Fr. René Butler MS - 4th Ordinary Sunday - True...
True Love and Tough (4th Ordinary Sunday: Jeremiah 1:4-19; 1 Corinthians 13; Luke 4:21-30)  “Patient, kind, not jealous, not pompous,” all of these qualities describe a love that can be called tenderness. Nothing could be further from the... Czytaj więcej
Fr. René Butler MS - 3rd Ordinary Sunday - Now...
Now you Know (3rd Ordinary Sunday: Nehemiah 8:2-10; 1 Cor. 12:12-30; Luke 1:1-4 and 4:14-21)  After Mélanie gave her account of the event that had occurred on the mountain, an elderly lady known as Mère Caron turned to her son and said, “And... Czytaj więcej
Fr. René Butler MS - 2nd Sunday in Ordinary Time...
Mary’s Initiative (2nd Sunday in Ordinary Time: Isaiah 62,1-5; 1 Cor. 12:4-11; John 2:1-11)  “No more shall people call you ‘Forsaken,’ or your land ‘Desolate,’ but you shall be called ‘My Delight,’ and your land... Czytaj więcej
P. René Butler MS - Baptism of the Lord - Beloved
Beloved (Baptism of the Lord: Isaiah 40:1-11; Titus 2:11 to 3:7; Luke 3:15-22)  The first Ecumenical Council, held in 325 A.D., stated emphatically that Jesus was the Son of God, “God from God, Light from Light, true God from true God.” The Bishops... Czytaj więcej
P. René Butler MS - Feast of the Epiphany -...
Unveiling the Obvious (Feast of the Epiphany: Isaiah 60:1-6; Ephesians 3:2-6; Matthew 2:1-12)  It sometimes happens that we don’t see what is in plain sight, or that we don’t notice what we see every day. It takes another person or some event to... Czytaj więcej
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P. René Butler MS - Feast of the Epiphany - Unveiling the Obvious

Unveiling the Obvious

(Feast of the Epiphany: Isaiah 60:1-6; Ephesians 3:2-6; Matthew 2:1-12) 

It sometimes happens that we don’t see what is in plain sight, or that we don’t notice what we see every day. It takes another person or some event to make us see it. La Salette is such an event, the Beautiful Lady is such a person.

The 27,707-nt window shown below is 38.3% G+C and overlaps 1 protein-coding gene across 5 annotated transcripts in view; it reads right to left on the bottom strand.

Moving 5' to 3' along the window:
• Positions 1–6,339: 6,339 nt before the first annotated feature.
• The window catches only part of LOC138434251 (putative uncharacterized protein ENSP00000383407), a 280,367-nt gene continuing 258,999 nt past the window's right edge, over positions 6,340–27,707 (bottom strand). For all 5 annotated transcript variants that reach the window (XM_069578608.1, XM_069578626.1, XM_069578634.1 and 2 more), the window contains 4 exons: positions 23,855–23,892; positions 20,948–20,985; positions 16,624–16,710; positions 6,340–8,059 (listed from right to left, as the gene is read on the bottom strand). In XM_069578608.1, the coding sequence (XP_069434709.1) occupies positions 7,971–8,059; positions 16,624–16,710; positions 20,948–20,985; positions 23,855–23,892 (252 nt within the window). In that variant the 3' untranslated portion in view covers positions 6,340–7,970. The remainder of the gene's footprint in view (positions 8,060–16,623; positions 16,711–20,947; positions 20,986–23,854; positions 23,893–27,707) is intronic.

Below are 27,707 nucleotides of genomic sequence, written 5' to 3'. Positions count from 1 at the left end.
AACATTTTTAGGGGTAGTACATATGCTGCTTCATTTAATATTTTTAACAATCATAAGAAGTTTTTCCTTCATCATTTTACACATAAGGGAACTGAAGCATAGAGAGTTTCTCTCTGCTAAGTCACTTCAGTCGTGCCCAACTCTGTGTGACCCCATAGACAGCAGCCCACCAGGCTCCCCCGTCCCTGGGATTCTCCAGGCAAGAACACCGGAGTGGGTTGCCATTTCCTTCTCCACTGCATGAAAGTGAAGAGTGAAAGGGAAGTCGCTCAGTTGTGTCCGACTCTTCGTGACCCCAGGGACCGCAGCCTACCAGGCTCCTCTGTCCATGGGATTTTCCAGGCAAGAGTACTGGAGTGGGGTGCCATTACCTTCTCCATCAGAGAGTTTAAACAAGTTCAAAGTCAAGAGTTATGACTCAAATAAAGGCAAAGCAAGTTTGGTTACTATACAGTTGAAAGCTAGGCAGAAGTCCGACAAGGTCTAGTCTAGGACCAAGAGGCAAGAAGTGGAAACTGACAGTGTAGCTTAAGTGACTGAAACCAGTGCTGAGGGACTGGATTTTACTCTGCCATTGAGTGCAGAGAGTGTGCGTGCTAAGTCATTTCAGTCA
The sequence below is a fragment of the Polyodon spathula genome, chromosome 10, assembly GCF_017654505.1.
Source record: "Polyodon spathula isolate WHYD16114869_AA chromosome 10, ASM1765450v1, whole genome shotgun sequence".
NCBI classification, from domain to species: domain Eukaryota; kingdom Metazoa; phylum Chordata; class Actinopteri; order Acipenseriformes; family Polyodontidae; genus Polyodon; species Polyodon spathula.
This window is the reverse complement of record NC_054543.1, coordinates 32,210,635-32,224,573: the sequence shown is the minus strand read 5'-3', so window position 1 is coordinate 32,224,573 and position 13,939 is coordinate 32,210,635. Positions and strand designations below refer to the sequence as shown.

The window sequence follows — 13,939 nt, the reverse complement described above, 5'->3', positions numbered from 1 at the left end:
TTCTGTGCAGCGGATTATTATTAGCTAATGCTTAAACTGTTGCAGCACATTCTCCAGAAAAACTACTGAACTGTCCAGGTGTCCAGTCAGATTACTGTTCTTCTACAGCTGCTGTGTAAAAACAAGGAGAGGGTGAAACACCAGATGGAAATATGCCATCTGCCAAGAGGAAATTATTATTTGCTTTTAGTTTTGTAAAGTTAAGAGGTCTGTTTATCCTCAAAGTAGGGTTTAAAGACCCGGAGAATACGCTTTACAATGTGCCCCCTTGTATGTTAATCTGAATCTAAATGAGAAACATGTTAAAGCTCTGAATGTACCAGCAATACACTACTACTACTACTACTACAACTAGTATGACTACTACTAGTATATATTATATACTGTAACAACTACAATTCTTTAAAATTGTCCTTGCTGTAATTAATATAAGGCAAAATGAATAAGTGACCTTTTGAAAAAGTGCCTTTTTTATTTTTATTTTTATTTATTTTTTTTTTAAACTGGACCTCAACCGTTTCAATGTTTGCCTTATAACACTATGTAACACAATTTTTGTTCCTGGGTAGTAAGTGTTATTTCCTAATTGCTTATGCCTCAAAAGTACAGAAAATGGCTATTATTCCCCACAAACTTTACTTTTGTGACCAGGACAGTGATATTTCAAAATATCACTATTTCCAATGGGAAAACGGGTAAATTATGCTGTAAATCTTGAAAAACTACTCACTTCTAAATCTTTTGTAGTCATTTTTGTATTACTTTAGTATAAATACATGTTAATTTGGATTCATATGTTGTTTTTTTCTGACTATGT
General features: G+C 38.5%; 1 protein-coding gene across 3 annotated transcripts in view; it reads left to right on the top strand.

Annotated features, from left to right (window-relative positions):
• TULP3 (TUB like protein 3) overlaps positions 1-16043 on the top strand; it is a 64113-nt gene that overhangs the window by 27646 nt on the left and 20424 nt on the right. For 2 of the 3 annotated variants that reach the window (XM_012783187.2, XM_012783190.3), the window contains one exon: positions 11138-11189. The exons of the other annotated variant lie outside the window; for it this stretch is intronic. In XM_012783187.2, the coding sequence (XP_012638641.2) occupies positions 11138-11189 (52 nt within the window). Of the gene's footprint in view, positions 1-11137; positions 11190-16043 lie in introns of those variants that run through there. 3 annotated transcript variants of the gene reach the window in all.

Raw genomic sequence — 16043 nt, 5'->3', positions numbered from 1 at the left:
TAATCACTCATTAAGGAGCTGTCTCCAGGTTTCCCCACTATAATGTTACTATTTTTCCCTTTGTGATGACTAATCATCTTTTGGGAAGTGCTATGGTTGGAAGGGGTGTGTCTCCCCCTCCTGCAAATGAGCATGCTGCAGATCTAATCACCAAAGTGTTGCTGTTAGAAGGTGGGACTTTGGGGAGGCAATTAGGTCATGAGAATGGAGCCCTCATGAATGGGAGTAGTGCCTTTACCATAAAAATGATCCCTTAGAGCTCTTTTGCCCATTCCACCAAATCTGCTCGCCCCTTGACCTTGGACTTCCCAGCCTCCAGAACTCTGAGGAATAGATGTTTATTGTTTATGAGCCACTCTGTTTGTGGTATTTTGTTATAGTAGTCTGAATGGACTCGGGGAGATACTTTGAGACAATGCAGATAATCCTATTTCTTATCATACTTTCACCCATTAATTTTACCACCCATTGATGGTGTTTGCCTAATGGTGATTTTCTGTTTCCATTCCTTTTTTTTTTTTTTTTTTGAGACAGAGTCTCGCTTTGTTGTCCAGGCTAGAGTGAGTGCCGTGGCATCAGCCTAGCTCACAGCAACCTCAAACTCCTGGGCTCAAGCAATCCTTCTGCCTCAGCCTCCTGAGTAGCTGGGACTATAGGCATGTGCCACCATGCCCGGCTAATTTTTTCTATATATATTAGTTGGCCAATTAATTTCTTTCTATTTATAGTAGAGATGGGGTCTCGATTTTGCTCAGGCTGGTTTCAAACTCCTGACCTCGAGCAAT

It’s a bit like the scholars consulted by Herod to find out where the Messiah was to be born. They were experts. You would think they would already know, but they seem to have found the relevant passages quickly enough. But apparently nothing had been farther from their minds than to ask this question. It took the arrival of Magi to point them in that direction. Only then was the veil removed from God’s word, “hidden” in Micah 5:1 and 2 Samuel 5:2.

The Mother of God came to La Salette to reveal, i.e., to “un-veil” what her people should have been seeing all along, namely God’s place in their lives, God’s will for their lives, God’s care for their lives—we might even say, God’s stake in their lives.

Today’s Gospel, and the reading from St. Paul as well, show God extending his salvation beyond the Chosen People, universally. La Salette shows us that, in that process, God never forgets or ignores the “local scene.” Recall the story of the boy Maximin and his father seeing the blighted wheat at the field of Coin, and then sharing bread on their way back home, a scene of no special significance but remembered by Mary just the same.

I often like to say that Our Lady’s concern about wheat and potatoes and bread shows us that what matters to us matters to God. At the same time she calls us to respond in a way that shows that what matters to God matters to us.

“Nations shall walk by your light,” says Isaiah to his people. We, too, individually and collectively, are God’s people, and we can be a light, a star, if you will, by which others can see to find their way to (or back to) God.

Thus, Isaiah’s prophecy, “Then you shall be radiant at what you see, your heart shall throb and overflow,” will continue to be fulfilled. With Mary, we can be part of the unveiling of God’s loving presence, which has been there all along!

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